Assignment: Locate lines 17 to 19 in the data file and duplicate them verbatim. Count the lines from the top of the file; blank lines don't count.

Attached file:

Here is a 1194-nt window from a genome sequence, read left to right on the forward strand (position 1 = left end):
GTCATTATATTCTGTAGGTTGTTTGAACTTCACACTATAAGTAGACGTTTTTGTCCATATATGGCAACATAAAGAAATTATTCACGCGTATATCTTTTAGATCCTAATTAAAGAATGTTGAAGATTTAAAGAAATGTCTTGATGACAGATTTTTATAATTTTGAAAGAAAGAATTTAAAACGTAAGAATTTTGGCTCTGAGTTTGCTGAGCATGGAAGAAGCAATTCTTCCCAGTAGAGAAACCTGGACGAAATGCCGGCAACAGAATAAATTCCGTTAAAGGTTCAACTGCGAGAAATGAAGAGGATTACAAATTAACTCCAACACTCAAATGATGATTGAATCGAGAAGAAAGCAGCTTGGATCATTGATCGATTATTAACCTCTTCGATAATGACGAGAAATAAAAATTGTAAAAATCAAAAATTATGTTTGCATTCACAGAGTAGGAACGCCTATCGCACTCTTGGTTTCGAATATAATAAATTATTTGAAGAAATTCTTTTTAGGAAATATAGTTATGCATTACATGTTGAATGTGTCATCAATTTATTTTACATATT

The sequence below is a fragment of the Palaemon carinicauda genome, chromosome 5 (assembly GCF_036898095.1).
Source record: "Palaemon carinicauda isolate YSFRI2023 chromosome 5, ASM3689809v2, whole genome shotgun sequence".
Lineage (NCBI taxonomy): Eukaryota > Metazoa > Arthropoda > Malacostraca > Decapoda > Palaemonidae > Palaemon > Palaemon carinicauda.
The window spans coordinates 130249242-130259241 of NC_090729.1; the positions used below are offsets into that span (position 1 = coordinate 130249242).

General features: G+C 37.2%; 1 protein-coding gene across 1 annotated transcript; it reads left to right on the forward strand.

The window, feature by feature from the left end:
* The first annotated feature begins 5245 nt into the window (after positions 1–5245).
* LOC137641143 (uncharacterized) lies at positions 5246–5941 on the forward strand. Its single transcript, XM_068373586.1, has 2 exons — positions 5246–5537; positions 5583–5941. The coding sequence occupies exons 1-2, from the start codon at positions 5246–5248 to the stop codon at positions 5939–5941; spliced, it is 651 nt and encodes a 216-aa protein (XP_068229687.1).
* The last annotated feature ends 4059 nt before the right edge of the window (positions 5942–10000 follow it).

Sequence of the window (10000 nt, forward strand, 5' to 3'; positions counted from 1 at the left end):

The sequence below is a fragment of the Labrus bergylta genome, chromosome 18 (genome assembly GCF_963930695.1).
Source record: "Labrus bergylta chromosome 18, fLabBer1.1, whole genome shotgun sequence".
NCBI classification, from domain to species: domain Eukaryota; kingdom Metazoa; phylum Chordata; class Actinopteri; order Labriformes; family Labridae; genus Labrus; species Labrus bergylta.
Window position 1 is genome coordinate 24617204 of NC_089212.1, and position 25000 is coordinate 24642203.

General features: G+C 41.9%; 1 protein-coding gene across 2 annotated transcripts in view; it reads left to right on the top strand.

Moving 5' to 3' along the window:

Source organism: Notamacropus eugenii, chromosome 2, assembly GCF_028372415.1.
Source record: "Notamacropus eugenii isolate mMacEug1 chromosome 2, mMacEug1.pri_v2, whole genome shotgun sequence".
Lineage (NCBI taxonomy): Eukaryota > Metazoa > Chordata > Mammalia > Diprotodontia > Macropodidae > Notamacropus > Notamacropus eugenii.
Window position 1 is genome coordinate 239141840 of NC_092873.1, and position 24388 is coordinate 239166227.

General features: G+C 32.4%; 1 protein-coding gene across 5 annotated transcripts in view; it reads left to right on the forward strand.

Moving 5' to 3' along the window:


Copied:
General features: G+C 41.9%; 1 protein-coding gene across 2 annotated transcripts in view; it reads left to right on the top strand.

Moving 5' to 3' along the window:

Source organism: Notamacropus eugenii, chromosome 2, assembly GCF_028372415.1.